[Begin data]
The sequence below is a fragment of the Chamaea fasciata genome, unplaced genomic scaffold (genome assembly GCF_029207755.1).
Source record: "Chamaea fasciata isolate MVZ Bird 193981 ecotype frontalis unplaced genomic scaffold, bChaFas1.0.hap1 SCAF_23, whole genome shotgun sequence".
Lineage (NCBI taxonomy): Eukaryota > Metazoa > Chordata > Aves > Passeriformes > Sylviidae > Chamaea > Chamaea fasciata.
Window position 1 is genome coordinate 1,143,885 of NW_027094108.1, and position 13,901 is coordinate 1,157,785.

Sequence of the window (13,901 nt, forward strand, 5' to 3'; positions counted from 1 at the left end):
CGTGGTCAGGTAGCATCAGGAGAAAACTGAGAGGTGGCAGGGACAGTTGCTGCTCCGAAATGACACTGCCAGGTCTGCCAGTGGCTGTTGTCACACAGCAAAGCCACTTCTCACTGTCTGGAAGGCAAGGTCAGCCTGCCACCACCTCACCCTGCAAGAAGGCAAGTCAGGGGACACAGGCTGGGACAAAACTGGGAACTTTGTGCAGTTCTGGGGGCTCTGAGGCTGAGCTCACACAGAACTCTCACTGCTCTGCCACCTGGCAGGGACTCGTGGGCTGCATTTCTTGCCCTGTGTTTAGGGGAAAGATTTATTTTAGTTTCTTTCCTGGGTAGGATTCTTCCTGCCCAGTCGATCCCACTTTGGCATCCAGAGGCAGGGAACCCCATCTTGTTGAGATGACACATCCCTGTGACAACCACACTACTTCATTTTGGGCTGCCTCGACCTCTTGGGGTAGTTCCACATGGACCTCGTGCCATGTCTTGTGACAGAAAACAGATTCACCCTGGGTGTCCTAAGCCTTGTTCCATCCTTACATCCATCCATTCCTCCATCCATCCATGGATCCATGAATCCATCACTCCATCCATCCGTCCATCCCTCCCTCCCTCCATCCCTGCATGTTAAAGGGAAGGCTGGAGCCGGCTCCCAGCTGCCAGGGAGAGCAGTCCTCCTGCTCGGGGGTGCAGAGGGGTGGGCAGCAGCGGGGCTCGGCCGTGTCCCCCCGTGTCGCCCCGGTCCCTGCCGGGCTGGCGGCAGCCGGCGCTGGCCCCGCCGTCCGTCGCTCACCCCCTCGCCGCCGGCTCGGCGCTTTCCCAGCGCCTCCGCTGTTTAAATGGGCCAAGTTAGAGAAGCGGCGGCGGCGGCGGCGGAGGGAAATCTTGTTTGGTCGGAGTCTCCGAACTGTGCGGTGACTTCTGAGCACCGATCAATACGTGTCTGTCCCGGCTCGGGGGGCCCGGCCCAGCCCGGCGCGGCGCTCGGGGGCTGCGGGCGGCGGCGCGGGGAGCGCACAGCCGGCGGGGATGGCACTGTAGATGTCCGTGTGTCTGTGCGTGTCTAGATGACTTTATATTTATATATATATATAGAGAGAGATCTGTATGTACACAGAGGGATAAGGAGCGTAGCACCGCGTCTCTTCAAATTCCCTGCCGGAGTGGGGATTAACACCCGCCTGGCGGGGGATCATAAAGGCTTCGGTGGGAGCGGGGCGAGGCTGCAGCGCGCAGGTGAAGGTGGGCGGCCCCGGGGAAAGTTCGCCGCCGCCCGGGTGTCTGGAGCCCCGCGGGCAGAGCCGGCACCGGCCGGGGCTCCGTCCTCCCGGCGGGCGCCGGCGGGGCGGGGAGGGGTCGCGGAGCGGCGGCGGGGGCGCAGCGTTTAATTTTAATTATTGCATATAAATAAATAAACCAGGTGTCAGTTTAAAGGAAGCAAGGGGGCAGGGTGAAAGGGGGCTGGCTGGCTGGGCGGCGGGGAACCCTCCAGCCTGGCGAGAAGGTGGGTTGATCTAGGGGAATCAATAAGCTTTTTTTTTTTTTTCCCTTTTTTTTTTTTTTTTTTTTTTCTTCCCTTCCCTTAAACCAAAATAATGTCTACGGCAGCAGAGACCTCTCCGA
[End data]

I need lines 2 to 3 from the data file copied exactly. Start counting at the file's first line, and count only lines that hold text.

Source record: "Chamaea fasciata isolate MVZ Bird 193981 ecotype frontalis unplaced genomic scaffold, bChaFas1.0.hap1 SCAF_23, whole genome shotgun sequence".
Lineage (NCBI taxonomy): Eukaryota > Metazoa > Chordata > Aves > Passeriformes > Sylviidae > Chamaea > Chamaea fasciata.